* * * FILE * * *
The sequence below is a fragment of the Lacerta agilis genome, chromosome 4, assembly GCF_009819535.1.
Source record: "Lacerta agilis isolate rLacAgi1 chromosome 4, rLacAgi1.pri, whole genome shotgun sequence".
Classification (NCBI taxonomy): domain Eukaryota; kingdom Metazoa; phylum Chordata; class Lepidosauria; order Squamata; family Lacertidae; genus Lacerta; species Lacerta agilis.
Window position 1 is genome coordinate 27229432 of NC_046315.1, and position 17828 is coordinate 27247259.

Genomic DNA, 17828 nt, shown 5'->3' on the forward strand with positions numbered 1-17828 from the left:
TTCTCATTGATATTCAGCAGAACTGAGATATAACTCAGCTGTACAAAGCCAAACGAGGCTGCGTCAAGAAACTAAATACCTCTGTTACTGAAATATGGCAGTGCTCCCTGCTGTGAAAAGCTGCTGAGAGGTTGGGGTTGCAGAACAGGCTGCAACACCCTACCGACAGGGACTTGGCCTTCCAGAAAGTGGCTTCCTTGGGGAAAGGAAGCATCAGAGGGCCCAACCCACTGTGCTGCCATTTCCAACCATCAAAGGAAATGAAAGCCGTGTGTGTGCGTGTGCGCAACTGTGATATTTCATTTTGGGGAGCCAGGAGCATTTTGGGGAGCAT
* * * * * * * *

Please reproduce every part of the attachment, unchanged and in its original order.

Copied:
The sequence below is a fragment of the Lacerta agilis genome, chromosome 4, assembly GCF_009819535.1.
Source record: "Lacerta agilis isolate rLacAgi1 chromosome 4, rLacAgi1.pri, whole genome shotgun sequence".
Classification (NCBI taxonomy): domain Eukaryota; kingdom Metazoa; phylum Chordata; class Lepidosauria; order Squamata; family Lacertidae; genus Lacerta; species Lacerta agilis.
Window position 1 is genome coordinate 27229432 of NC_046315.1, and position 17828 is coordinate 27247259.

Genomic DNA, 17828 nt, shown 5'->3' on the forward strand with positions numbered 1-17828 from the left:
TTCTCATTGATATTCAGCAGAACTGAGATATAACTCAGCTGTACAAAGCCAAACGAGGCTGCGTCAAGAAACTAAATACCTCTGTTACTGAAATATGGCAGTGCTCCCTGCTGTGAAAAGCTGCTGAGAGGTTGGGGTTGCAGAACAGGCTGCAACACCCTACCGACAGGGACTTGGCCTTCCAGAAAGTGGCTTCCTTGGGGAAAGGAAGCATCAGAGGGCCCAACCCACTGTGCTGCCATTTCCAACCATCAAAGGAAATGAAAGCCGTGTGTGTGCGTGTGCGCAACTGTGATATTTCATTTTGGGGAGCCAGGAGCATTTTGGGGAGCAT